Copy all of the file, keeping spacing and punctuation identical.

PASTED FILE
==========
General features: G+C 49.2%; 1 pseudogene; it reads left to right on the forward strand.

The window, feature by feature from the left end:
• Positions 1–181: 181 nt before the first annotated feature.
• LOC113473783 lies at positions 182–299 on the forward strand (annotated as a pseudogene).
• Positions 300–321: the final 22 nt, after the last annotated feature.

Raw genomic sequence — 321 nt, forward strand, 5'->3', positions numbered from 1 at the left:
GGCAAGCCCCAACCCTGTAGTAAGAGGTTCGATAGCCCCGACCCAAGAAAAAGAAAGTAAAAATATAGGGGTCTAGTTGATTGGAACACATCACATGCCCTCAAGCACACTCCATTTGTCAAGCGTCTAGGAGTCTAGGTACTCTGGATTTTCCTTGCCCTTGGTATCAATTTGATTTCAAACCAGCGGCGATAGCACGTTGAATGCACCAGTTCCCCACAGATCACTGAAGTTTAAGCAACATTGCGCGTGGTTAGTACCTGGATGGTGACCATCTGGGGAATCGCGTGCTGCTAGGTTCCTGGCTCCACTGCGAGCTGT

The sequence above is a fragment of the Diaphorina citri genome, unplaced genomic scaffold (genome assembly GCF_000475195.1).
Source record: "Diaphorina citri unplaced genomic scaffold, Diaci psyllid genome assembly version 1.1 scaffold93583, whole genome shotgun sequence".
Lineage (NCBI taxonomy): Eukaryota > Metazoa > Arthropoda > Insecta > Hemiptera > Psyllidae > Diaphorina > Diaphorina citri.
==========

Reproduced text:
General features: G+C 49.2%; 1 pseudogene; it reads left to right on the forward strand.

The window, feature by feature from the left end:
• Positions 1–181: 181 nt before the first annotated feature.
• LOC113473783 lies at positions 182–299 on the forward strand (annotated as a pseudogene).
• Positions 300–321: the final 22 nt, after the last annotated feature.

Raw genomic sequence — 321 nt, forward strand, 5'->3', positions numbered from 1 at the left:
GGCAAGCCCCAACCCTGTAGTAAGAGGTTCGATAGCCCCGACCCAAGAAAAAGAAAGTAAAAATATAGGGGTCTAGTTGATTGGAACACATCACATGCCCTCAAGCACACTCCATTTGTCAAGCGTCTAGGAGTCTAGGTACTCTGGATTTTCCTTGCCCTTGGTATCAATTTGATTTCAAACCAGCGGCGATAGCACGTTGAATGCACCAGTTCCCCACAGATCACTGAAGTTTAAGCAACATTGCGCGTGGTTAGTACCTGGATGGTGACCATCTGGGGAATCGCGTGCTGCTAGGTTCCTGGCTCCACTGCGAGCTGT

The sequence above is a fragment of the Diaphorina citri genome, unplaced genomic scaffold (genome assembly GCF_000475195.1).
Source record: "Diaphorina citri unplaced genomic scaffold, Diaci psyllid genome assembly version 1.1 scaffold93583, whole genome shotgun sequence".
Lineage (NCBI taxonomy): Eukaryota > Metazoa > Arthropoda > Insecta > Hemiptera > Psyllidae > Diaphorina > Diaphorina citri.